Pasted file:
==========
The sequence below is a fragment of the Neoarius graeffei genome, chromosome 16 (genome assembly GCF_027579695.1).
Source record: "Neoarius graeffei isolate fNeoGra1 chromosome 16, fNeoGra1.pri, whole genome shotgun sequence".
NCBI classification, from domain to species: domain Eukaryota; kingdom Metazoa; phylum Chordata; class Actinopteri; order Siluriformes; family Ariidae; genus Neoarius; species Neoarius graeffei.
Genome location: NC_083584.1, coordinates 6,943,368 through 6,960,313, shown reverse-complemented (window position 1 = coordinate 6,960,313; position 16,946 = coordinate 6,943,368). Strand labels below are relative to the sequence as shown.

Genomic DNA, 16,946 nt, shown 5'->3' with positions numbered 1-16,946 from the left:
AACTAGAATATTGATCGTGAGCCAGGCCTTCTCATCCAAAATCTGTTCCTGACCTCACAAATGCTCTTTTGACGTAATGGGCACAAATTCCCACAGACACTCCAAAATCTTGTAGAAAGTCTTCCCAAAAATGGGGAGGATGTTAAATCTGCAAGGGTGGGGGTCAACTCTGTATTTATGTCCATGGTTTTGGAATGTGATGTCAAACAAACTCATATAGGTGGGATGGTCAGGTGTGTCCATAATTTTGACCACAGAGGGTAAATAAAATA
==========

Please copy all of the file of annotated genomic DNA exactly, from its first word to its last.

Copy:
The sequence below is a fragment of the Neoarius graeffei genome, chromosome 16 (genome assembly GCF_027579695.1).
Source record: "Neoarius graeffei isolate fNeoGra1 chromosome 16, fNeoGra1.pri, whole genome shotgun sequence".
NCBI classification, from domain to species: domain Eukaryota; kingdom Metazoa; phylum Chordata; class Actinopteri; order Siluriformes; family Ariidae; genus Neoarius; species Neoarius graeffei.
Genome location: NC_083584.1, coordinates 6,943,368 through 6,960,313, shown reverse-complemented (window position 1 = coordinate 6,960,313; position 16,946 = coordinate 6,943,368). Strand labels below are relative to the sequence as shown.

Genomic DNA, 16,946 nt, shown 5'->3' with positions numbered 1-16,946 from the left:
AACTAGAATATTGATCGTGAGCCAGGCCTTCTCATCCAAAATCTGTTCCTGACCTCACAAATGCTCTTTTGACGTAATGGGCACAAATTCCCACAGACACTCCAAAATCTTGTAGAAAGTCTTCCCAAAAATGGGGAGGATGTTAAATCTGCAAGGGTGGGGGTCAACTCTGTATTTATGTCCATGGTTTTGGAATGTGATGTCAAACAAACTCATATAGGTGGGATGGTCAGGTGTGTCCATAATTTTGACCACAGAGGGTAAATAAAATA